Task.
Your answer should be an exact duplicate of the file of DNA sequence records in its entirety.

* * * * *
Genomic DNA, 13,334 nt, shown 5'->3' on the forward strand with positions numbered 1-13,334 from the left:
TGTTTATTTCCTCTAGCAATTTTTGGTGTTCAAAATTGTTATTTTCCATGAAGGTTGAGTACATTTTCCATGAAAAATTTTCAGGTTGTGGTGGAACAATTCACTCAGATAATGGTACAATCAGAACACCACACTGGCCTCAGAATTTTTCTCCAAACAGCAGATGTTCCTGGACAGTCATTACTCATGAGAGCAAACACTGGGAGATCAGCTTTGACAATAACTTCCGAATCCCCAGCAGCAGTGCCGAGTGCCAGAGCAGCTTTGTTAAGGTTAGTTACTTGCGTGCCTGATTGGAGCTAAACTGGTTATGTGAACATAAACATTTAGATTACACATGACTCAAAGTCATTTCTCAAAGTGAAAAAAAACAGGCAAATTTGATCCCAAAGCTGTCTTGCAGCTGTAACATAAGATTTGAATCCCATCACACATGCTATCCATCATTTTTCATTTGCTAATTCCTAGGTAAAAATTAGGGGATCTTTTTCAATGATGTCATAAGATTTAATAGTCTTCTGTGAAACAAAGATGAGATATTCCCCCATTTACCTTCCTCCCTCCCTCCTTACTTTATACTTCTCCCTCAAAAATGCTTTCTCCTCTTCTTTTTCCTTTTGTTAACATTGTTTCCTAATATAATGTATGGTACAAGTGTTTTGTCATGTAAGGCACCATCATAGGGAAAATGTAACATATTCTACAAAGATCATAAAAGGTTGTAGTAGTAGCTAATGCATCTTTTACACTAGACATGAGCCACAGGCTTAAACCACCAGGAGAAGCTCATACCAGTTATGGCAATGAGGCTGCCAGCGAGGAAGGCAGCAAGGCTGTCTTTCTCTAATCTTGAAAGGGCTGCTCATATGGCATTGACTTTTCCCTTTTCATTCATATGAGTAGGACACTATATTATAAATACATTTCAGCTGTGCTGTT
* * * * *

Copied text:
Genomic DNA, 13,334 nt, shown 5'->3' on the forward strand with positions numbered 1-13,334 from the left:
TGTTTATTTCCTCTAGCAATTTTTGGTGTTCAAAATTGTTATTTTCCATGAAGGTTGAGTACATTTTCCATGAAAAATTTTCAGGTTGTGGTGGAACAATTCACTCAGATAATGGTACAATCAGAACACCACACTGGCCTCAGAATTTTTCTCCAAACAGCAGATGTTCCTGGACAGTCATTACTCATGAGAGCAAACACTGGGAGATCAGCTTTGACAATAACTTCCGAATCCCCAGCAGCAGTGCCGAGTGCCAGAGCAGCTTTGTTAAGGTTAGTTACTTGCGTGCCTGATTGGAGCTAAACTGGTTATGTGAACATAAACATTTAGATTACACATGACTCAAAGTCATTTCTCAAAGTGAAAAAAAACAGGCAAATTTGATCCCAAAGCTGTCTTGCAGCTGTAACATAAGATTTGAATCCCATCACACATGCTATCCATCATTTTTCATTTGCTAATTCCTAGGTAAAAATTAGGGGATCTTTTTCAATGATGTCATAAGATTTAATAGTCTTCTGTGAAACAAAGATGAGATATTCCCCCATTTACCTTCCTCCCTCCCTCCTTACTTTATACTTCTCCCTCAAAAATGCTTTCTCCTCTTCTTTTTCCTTTTGTTAACATTGTTTCCTAATATAATGTATGGTACAAGTGTTTTGTCATGTAAGGCACCATCATAGGGAAAATGTAACATATTCTACAAAGATCATAAAAGGTTGTAGTAGTAGCTAATGCATCTTTTACACTAGACATGAGCCACAGGCTTAAACCACCAGGAGAAGCTCATACCAGTTATGGCAATGAGGCTGCCAGCGAGGAAGGCAGCAAGGCTGTCTTTCTCTAATCTTGAAAGGGCTGCTCATATGGCATTGACTTTTCCCTTTTCATTCATATGAGTAGGACACTATATTATAAATACATTTCAGCTGTGCTGTT